I still remember the day when I realized that the concept of “warm water” does not exist in America. On a brisk winter morning my freshman year, I stepped into Au Bon Pain and asked if I could have a cup of warm water. The waitress looked at me as if I had said those words in Chinese. “Warm water?” She asked with a frown, as if combining these two words into a phrase was an idea so ludicrous that she had never thought of it before. “I can give you a cup of hot water if you want. We have iced water too,” she tried. I shook my head. I wanted WARM water, I explained, neither too hot nor too cold. I suggested that she mix some cold and hot water for me. She nodded, still in disbelief of my request. Then she proceeded to fill a glass with ice, and poured hot water into it. By the time I received the cup, the water was already cold and felt no different than tap water. And I was informed that I needed to pay $2 for the cup.
Growing up, I had often been told by my mother that “you should always drink warm water first thing in the morning.” As a child, I never questioned it, and was served a cup of warm water every morning before I was given my breakfast. Only after I came to America did I realize that I should have never taken that daily cup of warm water for granted. In every restaurant I have been to in this country—whether it serves Western or Asian food—I am handed a huge glass of iced water before anything else. There are few things that turn me off more than the sight of ice cubes floating in my water. Drinking iced water makes my stomach churn, especially in the morning. Maybe my mother’s training has altered my constitution such that my body can no longer deal with water below a certain temperature. Inevitably, I ask the waiter to replace my water with “water without ice.” (I have long ago given up on asking for “warm water”.)
After I have related my warm water struggles to my friends, I have come to realize that asking for iceless water is actually an “Asian” thing to do. Apparently, only Asians like me find chilled water distasteful. On the one hand, I was happy to find that I was not the only one who hated iced water. On the other hand, I was surprised that there was a cultural and even racial dimension to a question as innocuous as water preference.
When I mentioned to my American friend that Chinese people often heat their milk before drinking it, he cringed in disgust. Then I asked him what explains Americans’ fascination with iced water. He said, “Cold water is refreshing. Lukewarm water gives the feeling that it has been sitting in the room for a long time. It’s like the feeling when you sit on a chair and realize that it’s still warm from the butt of the last person who sat on it.” It made a little sense to me, but I was not convinced. Warm water can be fresh, too (if only Americans knew how to mix it properly).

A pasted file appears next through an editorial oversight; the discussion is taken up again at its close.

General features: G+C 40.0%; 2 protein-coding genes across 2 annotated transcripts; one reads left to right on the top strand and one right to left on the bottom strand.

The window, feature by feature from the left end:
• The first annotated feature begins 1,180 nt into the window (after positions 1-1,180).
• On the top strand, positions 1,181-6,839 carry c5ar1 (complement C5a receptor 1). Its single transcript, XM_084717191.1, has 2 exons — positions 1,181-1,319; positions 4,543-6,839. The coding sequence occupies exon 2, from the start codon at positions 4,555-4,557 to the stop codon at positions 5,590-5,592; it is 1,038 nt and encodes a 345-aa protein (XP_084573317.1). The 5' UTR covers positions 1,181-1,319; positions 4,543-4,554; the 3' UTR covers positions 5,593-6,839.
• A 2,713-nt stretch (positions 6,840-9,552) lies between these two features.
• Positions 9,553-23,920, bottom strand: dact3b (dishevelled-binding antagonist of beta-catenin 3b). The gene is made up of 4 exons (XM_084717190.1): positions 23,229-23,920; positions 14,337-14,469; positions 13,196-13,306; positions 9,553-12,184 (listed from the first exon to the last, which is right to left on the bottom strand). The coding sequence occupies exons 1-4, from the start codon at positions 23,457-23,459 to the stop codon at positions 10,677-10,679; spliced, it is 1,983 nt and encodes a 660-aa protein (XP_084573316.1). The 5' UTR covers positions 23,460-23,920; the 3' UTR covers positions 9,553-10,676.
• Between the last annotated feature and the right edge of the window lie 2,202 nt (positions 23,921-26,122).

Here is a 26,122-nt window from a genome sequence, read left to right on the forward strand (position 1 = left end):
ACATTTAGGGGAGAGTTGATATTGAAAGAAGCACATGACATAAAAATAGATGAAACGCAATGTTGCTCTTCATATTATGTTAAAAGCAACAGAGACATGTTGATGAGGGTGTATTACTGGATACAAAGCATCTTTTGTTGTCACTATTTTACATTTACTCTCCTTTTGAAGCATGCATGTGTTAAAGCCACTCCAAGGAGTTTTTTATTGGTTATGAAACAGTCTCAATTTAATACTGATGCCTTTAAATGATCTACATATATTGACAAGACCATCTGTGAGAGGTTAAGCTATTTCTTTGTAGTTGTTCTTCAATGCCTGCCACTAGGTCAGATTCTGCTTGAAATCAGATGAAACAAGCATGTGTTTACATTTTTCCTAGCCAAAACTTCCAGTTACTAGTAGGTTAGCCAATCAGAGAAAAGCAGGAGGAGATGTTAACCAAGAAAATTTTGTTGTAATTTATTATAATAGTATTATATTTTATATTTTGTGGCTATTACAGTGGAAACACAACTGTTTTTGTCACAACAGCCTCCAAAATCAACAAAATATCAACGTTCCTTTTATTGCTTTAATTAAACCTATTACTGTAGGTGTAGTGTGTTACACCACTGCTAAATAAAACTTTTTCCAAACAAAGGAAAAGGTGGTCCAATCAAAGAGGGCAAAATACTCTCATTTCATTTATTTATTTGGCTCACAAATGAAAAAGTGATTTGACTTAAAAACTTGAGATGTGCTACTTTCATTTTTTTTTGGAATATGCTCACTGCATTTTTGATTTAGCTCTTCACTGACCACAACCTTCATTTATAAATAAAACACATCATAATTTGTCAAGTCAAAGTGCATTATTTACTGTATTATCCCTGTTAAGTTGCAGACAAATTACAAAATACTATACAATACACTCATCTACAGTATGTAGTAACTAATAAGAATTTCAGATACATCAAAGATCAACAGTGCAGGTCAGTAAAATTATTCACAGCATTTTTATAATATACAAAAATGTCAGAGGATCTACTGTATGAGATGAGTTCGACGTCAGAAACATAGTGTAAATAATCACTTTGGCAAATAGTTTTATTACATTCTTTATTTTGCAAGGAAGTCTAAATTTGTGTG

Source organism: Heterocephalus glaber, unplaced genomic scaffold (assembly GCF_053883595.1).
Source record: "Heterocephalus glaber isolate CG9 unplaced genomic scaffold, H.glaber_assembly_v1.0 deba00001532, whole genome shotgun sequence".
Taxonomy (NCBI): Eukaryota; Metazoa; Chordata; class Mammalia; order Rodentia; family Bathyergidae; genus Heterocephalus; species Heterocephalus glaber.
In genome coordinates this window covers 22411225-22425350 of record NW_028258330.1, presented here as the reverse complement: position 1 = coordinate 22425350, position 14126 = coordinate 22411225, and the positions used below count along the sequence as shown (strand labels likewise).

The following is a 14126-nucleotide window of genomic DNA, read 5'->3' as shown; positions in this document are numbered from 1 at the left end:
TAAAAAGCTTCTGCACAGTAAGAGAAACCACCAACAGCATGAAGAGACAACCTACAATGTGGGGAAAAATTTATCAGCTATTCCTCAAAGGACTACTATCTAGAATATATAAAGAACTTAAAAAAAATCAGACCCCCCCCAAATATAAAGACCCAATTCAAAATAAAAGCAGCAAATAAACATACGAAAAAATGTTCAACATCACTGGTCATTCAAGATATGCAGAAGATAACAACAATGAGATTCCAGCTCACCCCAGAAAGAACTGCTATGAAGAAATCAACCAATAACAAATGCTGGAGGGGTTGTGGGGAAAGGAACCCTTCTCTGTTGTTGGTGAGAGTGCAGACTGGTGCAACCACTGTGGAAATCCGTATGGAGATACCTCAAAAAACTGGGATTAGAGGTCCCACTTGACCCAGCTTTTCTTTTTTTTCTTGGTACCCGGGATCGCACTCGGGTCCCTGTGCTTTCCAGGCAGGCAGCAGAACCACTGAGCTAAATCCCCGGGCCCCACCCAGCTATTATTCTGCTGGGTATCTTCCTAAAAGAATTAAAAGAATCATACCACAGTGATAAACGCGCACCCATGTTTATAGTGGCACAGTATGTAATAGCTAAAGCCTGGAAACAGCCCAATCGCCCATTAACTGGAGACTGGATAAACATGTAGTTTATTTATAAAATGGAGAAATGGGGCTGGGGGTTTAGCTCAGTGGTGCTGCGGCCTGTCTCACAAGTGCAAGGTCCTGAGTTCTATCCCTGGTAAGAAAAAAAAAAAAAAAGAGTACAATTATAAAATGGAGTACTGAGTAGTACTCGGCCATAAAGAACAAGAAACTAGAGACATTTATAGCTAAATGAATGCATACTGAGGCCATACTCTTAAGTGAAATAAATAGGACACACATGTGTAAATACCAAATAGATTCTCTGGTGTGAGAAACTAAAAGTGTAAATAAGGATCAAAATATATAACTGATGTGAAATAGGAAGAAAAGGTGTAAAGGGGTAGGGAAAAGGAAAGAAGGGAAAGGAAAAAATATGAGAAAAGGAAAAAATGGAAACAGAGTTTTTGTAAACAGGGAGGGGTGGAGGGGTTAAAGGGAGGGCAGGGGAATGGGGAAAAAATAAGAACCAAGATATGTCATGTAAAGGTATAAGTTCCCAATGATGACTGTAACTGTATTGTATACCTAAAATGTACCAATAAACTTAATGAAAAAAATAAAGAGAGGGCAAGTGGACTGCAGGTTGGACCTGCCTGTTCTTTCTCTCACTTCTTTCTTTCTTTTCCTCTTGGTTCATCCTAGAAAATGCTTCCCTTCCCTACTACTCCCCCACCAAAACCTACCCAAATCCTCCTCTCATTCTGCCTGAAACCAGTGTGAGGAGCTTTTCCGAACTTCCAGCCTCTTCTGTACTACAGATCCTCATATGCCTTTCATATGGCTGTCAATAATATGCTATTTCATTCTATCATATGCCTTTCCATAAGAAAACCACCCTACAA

It is no accident that the West prefers “cold” and the East prefers “hot.” Chinese medicine comes in the form of hot concoctions, Western medicine in pills. Refrigeration was first invented in the West in the 19th century and arrived in China much later. This is a testimony to how our eating habits are deeply ingrained in our cultural backgrounds; no one is born with a preference to hot or cold drinks. But in the case of iced water, America is actually the exception not the norm. In most of Asia and even Europe, restaurants serve room-temperature water; in China, you may expect hot tea or freshly boiled water.
I have found Harvard’s dining options to be very Western-centric. If we want hot food for breakfast—simple things like scrambled eggs and sausages—we have to trek all the way to Annenberg, and we are presented with the impossible choice between food and sleep. The lack of hot breakfast in the Houses’ dining halls has been particularly frustrating for me and other international students from China. We were brought up on the mantra that “one must eat hot food for breakfast,” and Chinese people do not generally regard cereal and sandwiches as real food. One HUDS administrator has once replied to my complaint by essentially saying “But we have oatmeal.” American oatmeal is so tasteless compared to the porridge I grew up eating that I felt like consuming it resulted in negative utility for me.
On the other hand, I realize that people like me form a minority on Harvard’s campus; most American students may be fine with bagels and slices of ham and cheese for breakfast. It is at moments like this that I resign to the fact that I’m in America, not China; that a foreigner should be grateful and happy with what she has, and stop expecting the host country to be a replication of home. I remind myself that I’m lucky to be in the land of dreams, opportunities, and iced water.
A reading of this post is available on the podcast “One in a Billion.” Click here to listen.